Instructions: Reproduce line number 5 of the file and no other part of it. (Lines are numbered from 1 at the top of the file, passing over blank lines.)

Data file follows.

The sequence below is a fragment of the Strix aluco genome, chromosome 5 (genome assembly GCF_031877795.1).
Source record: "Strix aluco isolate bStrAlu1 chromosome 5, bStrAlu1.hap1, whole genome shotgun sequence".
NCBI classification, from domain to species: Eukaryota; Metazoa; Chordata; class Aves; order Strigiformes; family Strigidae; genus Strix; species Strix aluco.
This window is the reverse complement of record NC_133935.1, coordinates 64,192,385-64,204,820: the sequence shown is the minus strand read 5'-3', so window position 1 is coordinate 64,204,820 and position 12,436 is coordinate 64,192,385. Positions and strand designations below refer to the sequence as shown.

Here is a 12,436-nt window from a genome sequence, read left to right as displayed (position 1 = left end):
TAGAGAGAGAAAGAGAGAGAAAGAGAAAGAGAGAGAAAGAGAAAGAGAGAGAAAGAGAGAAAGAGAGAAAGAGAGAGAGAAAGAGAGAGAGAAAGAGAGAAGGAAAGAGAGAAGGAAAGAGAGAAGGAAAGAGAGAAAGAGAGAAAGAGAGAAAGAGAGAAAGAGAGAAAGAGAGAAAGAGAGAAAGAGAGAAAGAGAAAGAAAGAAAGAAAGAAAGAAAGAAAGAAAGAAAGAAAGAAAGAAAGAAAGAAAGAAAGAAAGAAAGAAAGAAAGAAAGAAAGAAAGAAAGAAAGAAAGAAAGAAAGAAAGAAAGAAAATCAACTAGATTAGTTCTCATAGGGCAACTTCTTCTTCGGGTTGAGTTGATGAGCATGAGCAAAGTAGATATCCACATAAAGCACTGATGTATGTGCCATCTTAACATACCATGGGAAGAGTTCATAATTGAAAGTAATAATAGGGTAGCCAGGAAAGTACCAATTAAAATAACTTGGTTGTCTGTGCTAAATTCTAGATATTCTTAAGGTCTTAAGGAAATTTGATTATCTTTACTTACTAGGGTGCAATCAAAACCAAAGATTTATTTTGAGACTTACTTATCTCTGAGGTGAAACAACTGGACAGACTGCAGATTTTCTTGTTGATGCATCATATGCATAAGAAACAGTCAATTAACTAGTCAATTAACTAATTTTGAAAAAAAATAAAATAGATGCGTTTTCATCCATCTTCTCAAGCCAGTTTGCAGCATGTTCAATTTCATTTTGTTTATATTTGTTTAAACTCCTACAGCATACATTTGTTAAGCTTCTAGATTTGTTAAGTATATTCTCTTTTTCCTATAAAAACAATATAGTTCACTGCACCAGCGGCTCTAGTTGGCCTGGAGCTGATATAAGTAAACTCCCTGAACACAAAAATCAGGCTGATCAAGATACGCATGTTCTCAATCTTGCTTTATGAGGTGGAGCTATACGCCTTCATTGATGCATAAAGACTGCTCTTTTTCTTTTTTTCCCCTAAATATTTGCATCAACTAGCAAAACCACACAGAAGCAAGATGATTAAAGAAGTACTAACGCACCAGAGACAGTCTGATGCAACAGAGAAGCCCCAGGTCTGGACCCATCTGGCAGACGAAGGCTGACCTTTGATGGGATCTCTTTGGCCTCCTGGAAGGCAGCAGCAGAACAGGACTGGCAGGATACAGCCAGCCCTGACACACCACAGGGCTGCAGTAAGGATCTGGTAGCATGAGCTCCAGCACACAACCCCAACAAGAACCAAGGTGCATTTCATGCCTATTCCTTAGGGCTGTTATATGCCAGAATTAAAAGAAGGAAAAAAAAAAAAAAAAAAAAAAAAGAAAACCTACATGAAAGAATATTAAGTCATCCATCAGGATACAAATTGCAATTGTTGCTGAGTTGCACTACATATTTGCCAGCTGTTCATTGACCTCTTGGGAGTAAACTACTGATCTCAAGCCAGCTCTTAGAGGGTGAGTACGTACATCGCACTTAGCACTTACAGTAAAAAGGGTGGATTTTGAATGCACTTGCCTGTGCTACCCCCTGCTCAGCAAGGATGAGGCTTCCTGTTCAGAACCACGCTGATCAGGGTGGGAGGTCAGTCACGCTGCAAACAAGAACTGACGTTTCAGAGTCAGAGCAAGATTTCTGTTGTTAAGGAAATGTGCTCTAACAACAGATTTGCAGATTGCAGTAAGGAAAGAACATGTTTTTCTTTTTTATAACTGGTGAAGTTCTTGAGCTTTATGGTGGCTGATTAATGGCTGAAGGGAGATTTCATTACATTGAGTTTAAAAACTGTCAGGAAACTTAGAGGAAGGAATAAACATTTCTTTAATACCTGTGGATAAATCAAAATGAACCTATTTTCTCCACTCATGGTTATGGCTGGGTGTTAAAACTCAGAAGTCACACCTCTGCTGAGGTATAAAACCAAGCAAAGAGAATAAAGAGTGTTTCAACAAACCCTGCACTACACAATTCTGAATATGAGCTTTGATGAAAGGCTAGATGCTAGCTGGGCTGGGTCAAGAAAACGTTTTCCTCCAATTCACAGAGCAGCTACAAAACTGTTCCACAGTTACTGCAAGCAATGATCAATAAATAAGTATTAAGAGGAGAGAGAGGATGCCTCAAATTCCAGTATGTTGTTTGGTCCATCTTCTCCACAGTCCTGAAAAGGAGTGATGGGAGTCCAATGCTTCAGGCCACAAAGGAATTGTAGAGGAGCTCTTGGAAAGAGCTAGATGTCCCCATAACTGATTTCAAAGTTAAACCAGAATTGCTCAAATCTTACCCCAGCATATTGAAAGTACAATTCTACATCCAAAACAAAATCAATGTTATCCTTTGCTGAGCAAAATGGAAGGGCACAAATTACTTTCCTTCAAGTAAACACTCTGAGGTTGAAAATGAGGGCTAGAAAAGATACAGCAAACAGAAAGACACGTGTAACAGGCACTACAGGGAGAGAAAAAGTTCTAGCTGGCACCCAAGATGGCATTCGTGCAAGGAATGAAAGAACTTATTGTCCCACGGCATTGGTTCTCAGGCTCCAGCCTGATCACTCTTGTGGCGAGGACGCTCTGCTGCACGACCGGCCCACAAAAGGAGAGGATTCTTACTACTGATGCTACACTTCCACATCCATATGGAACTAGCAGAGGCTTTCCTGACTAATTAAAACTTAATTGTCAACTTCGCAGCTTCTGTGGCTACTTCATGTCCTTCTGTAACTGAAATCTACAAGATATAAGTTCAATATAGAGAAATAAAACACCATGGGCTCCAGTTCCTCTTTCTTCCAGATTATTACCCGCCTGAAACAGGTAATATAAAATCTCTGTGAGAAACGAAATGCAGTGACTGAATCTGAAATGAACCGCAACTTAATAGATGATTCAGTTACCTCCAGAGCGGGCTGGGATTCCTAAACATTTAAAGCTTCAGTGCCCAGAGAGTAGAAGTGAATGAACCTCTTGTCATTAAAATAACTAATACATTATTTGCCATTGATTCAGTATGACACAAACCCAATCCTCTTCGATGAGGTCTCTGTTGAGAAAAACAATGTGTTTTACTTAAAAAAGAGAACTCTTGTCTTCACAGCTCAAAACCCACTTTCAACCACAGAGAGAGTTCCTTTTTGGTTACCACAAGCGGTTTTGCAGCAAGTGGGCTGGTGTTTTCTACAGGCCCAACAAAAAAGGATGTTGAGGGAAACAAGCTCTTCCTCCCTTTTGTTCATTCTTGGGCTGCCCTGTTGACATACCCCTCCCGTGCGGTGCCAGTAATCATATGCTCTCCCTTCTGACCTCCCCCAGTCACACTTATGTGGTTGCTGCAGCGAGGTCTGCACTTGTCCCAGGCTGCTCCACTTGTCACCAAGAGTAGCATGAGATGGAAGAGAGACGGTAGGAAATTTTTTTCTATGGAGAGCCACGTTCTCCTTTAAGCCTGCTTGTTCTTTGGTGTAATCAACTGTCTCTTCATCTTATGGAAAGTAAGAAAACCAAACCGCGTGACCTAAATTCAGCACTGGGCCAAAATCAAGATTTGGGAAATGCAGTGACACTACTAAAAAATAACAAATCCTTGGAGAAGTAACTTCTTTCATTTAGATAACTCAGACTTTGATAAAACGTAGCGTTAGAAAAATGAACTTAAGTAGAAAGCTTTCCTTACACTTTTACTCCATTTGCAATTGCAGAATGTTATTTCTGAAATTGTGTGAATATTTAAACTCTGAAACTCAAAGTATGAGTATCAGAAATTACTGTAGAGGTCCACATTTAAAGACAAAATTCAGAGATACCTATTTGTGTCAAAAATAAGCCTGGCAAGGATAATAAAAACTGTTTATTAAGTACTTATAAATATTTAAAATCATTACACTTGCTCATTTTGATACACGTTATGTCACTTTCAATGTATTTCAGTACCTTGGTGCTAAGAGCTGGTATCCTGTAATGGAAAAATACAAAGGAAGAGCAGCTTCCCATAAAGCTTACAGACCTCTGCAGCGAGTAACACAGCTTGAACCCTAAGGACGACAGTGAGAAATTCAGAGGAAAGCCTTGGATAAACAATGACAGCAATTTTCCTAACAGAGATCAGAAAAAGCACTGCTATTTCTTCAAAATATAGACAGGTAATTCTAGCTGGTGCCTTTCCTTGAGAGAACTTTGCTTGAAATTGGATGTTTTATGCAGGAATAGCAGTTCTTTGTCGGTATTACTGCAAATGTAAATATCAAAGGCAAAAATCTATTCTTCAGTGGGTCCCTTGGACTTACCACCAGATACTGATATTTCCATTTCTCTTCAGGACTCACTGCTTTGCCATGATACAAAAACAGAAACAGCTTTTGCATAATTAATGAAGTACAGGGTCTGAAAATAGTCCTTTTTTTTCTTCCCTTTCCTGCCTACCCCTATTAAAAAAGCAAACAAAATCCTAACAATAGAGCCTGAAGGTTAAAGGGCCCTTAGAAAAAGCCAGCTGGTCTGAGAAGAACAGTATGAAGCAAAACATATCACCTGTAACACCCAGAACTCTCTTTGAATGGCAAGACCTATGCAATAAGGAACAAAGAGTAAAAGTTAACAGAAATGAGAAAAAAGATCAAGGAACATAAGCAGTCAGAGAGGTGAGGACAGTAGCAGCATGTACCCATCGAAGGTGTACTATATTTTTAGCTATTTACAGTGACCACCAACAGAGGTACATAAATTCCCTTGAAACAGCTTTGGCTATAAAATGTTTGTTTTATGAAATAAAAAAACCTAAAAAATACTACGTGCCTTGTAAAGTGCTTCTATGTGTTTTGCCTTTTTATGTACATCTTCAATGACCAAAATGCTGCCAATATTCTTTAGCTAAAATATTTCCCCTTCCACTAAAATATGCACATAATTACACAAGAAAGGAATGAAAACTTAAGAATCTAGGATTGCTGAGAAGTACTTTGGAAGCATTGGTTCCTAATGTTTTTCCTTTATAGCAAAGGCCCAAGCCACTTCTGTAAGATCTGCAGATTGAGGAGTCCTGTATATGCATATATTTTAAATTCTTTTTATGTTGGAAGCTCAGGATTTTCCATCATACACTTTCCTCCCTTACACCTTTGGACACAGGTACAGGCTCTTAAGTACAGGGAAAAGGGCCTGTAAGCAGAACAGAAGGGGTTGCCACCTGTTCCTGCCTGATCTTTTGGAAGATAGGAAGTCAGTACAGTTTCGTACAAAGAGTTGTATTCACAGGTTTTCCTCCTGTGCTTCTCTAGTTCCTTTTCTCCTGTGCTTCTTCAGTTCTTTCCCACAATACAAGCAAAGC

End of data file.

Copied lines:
Here is a 12,436-nt window from a genome sequence, read left to right as displayed (position 1 = left end):